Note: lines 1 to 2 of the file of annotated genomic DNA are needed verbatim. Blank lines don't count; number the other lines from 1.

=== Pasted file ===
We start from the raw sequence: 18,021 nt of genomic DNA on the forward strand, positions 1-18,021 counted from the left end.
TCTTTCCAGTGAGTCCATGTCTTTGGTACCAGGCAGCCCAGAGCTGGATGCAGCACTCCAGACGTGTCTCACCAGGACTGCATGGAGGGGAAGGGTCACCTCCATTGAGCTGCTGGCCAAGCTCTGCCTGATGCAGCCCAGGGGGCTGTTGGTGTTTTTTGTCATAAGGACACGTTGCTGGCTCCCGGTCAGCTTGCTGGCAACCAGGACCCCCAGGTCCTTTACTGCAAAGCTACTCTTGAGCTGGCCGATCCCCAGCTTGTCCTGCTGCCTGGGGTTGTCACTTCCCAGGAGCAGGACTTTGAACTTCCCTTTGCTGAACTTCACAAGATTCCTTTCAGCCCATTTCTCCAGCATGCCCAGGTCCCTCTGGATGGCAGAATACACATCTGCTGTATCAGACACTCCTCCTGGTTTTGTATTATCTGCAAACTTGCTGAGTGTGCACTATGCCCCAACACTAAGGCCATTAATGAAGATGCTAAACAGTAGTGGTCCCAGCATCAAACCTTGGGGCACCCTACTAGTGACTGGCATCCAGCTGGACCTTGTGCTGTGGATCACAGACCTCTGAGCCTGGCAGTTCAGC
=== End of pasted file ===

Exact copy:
We start from the raw sequence: 18,021 nt of genomic DNA on the forward strand, positions 1-18,021 counted from the left end.
TCTTTCCAGTGAGTCCATGTCTTTGGTACCAGGCAGCCCAGAGCTGGATGCAGCACTCCAGACGTGTCTCACCAGGACTGCATGGAGGGGAAGGGTCACCTCCATTGAGCTGCTGGCCAAGCTCTGCCTGATGCAGCCCAGGGGGCTGTTGGTGTTTTTTGTCATAAGGACACGTTGCTGGCTCCCGGTCAGCTTGCTGGCAACCAGGACCCCCAGGTCCTTTACTGCAAAGCTACTCTTGAGCTGGCCGATCCCCAGCTTGTCCTGCTGCCTGGGGTTGTCACTTCCCAGGAGCAGGACTTTGAACTTCCCTTTGCTGAACTTCACAAGATTCCTTTCAGCCCATTTCTCCAGCATGCCCAGGTCCCTCTGGATGGCAGAATACACATCTGCTGTATCAGACACTCCTCCTGGTTTTGTATTATCTGCAAACTTGCTGAGTGTGCACTATGCCCCAACACTAAGGCCATTAATGAAGATGCTAAACAGTAGTGGTCCCAGCATCAAACCTTGGGGCACCCTACTAGTGACTGGCATCCAGCTGGACCTTGTGCTGTGGATCACAGACCTCTGAGCCTGGCAGTTCAGC